Now, there is a final gift imparted to those souls who actually develop the apathy to stop judging, the empathy to never feel superior and the sympathy to show mercy to others. Once you allow those three things into your life you are bestowed telepathy. The definition? “Communication from one mind to another.” We usually tie it to extra-sensory perception, but it really isn’t. Once you free your mind of the time-absorbing activities of judging others, establishing your superiority and figuring out how you’re going to settle in and take someone else’s portion, your brain has the capacity to feel and sense what’s needed next.

Jesus referred to it as “going the second mile.” There are some people who not only do what is required of them but have the sensibility to know that a little extra added on for excellence will guarantee that the work doesn’t have to be done again and again. When you’re not judging other people it’s so much easier to notice what they really need or want. When you’re not thinking you’re better than another race or group of human beings, you can pause to consider what next lies on their path and how you can help. And when you’ve decided not to settle for what is available but instead, produce your own, your talents are heightened and you are prepared to do more without grumbling and complaining.

Yes, it is possible to communicate from one mind to another if those minds are not clouded by Puritan ideas, notions of slavery and settling for taking what isn’t yours.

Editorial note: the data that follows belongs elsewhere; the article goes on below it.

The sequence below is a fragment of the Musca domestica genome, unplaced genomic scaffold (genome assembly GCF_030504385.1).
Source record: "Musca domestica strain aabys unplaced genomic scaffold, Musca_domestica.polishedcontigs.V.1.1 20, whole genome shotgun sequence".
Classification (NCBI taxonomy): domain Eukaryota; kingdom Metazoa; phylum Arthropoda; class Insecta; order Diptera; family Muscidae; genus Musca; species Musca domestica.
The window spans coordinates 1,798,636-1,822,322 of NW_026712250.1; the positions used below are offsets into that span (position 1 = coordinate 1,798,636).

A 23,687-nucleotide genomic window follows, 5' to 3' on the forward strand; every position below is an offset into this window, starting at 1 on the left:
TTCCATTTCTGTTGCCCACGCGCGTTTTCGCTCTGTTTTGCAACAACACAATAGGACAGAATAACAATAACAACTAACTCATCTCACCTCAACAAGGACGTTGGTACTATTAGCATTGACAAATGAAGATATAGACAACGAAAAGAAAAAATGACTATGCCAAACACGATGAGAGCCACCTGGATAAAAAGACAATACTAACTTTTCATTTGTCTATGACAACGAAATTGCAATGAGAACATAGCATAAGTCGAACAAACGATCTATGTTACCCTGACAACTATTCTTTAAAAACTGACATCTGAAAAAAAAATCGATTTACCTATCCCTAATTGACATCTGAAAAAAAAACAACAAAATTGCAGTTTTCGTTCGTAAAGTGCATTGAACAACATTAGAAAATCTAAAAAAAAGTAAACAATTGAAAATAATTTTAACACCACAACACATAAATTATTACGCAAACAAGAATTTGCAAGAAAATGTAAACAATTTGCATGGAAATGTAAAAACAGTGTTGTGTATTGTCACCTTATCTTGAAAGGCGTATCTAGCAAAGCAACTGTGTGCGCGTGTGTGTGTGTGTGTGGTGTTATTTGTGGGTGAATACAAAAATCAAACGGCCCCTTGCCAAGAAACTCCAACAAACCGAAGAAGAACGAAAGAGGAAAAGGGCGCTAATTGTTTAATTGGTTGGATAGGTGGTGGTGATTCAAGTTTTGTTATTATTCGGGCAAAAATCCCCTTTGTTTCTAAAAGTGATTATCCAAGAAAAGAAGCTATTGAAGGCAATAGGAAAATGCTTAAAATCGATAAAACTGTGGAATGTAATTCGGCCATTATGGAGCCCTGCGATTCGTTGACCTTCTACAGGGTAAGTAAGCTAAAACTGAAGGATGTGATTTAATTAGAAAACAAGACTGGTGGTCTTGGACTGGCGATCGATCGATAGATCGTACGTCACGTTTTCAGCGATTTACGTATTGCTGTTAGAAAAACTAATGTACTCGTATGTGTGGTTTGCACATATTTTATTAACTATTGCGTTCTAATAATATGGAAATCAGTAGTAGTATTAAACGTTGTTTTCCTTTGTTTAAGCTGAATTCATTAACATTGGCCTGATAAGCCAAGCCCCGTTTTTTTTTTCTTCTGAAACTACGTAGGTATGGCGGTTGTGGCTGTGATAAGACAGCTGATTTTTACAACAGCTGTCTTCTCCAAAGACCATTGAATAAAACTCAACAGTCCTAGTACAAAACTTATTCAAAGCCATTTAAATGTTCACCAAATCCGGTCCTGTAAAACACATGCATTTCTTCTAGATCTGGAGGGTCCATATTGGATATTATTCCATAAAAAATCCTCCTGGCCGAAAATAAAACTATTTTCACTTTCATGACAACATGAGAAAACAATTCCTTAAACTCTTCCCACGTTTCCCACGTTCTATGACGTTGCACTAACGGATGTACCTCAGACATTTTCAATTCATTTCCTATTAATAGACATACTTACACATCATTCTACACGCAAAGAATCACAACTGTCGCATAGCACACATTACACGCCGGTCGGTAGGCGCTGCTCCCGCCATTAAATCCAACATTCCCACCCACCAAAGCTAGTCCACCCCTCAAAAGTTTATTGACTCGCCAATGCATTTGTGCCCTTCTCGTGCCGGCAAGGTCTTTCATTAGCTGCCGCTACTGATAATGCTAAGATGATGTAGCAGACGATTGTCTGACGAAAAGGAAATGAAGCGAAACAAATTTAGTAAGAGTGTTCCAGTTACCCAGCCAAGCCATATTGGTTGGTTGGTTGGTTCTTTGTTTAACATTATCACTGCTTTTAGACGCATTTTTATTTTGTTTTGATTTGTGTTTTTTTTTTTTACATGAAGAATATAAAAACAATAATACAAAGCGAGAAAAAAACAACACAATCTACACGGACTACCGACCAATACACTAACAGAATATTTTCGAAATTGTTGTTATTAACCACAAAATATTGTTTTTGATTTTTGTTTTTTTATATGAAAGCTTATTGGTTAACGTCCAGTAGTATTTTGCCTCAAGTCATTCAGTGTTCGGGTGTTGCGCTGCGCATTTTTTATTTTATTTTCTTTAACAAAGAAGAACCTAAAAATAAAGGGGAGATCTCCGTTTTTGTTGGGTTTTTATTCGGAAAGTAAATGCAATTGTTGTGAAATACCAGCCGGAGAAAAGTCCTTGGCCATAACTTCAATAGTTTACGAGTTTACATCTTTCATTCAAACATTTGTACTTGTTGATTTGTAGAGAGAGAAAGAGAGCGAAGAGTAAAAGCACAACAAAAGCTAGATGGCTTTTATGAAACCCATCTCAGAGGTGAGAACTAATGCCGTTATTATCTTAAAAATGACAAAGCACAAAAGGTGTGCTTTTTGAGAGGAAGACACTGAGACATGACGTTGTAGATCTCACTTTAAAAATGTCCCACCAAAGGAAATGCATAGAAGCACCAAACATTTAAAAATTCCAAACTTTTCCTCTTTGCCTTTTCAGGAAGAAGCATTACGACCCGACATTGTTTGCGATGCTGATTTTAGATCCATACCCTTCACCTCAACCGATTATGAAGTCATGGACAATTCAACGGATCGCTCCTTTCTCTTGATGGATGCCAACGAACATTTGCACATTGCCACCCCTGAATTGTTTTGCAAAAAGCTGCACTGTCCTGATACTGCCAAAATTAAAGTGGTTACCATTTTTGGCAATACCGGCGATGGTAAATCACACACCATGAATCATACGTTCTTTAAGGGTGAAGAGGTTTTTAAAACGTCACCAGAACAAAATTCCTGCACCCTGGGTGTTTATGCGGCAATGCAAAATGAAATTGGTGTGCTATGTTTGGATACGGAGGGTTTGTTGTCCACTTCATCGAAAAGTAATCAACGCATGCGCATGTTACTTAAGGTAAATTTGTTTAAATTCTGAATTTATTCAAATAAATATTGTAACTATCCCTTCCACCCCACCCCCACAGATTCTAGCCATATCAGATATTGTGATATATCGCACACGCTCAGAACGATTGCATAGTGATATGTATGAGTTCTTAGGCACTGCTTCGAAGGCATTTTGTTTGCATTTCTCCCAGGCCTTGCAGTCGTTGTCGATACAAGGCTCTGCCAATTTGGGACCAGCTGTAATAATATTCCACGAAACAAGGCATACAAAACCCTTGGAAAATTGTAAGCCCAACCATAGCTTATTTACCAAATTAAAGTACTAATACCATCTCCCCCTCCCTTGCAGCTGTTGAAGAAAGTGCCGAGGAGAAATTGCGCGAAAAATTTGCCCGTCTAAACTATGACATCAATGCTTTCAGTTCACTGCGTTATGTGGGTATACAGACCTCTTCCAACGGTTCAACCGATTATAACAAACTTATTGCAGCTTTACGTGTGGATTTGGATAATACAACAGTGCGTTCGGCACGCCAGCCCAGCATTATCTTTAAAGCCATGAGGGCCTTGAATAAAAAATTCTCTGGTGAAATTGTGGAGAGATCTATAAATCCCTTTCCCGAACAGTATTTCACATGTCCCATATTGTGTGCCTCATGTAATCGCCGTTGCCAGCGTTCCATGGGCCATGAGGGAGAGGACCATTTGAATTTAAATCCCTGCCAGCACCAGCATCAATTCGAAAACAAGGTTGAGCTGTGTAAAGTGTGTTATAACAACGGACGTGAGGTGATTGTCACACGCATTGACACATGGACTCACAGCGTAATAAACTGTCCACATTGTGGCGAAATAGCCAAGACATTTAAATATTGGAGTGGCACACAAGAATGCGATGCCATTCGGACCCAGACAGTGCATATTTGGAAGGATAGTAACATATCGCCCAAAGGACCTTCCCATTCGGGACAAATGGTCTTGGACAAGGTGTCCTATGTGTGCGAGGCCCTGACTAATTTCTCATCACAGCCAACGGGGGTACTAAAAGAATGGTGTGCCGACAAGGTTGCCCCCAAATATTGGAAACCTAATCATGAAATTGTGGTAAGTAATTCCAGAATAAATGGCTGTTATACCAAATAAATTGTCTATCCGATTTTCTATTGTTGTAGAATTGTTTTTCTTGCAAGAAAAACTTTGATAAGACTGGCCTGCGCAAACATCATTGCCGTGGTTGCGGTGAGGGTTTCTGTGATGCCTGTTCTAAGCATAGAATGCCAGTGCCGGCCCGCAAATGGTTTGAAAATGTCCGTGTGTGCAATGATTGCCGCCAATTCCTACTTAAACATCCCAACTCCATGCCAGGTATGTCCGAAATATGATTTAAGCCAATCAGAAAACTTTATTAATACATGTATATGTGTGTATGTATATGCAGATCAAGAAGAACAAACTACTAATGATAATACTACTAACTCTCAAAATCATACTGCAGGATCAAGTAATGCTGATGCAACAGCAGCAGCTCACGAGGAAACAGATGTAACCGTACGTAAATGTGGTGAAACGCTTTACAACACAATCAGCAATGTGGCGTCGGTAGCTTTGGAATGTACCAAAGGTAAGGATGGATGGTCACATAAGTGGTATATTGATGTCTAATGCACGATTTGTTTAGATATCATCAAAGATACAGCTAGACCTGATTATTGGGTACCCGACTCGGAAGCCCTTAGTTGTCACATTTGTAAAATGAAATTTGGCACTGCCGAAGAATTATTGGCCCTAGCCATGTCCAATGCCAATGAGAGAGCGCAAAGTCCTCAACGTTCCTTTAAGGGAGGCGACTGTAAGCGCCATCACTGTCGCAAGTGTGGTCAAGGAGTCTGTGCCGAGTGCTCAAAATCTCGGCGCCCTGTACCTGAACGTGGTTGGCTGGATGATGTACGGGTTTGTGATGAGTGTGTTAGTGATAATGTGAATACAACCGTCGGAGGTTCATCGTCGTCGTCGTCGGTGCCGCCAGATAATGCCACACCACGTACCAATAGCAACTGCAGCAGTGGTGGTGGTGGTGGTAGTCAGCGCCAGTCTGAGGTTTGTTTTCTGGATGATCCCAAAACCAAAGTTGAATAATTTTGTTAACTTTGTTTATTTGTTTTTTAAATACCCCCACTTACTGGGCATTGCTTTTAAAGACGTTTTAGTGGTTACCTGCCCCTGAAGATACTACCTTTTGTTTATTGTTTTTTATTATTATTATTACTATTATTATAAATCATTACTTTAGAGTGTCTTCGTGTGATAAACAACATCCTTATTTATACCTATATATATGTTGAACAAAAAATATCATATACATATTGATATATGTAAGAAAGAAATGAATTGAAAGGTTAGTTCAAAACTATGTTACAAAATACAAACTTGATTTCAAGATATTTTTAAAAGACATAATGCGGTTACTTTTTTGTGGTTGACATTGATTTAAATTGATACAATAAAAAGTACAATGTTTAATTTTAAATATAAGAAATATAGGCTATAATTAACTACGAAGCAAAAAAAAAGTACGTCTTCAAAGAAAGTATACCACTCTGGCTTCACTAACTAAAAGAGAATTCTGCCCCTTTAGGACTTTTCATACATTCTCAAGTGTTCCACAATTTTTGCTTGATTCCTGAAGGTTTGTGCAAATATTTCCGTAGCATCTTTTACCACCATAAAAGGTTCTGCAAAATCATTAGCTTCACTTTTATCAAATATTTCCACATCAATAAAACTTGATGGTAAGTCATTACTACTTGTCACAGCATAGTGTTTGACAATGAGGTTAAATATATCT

This is the PATH:

  • Apathy: “I will not judge anyone else because I don’t want to be judged. I will not participate in gossip and criticism.”
  • Empathy:NoOne is better than anyone else.” To believe any other philosophy is an edict of war against the people we contend are our lessers.
  • Sympathy: “Blessed are the merciful for they shall obtain mercy.” Before I assume I have the right to take something, I should try those emotions on myself like a suit of clothing and see how they fit. And finally:
  • The gift of telepathy: Since our thinking is freed from the constriction of being an enemy of others, we can therefore be granted insight into their minds, which allows us to go the second mile and do more than expected instead of less.

The greatest gift you can give to your country as a patriot is to take on the true spirituality of Jesus and in the process, acquire a world view. If not, you will find yourself at the mercy of the ghosts of our past, which made us believe that women were witches, black men were monkeys and Native Americans were savages.

Find the PATH. Adhere to the PATH. Walk the PATH. Trust the PATH to take you to a sense of true spirituality and the great gift of emulating your Heavenly Father, who loved the whole world so much that He gave us the PATH.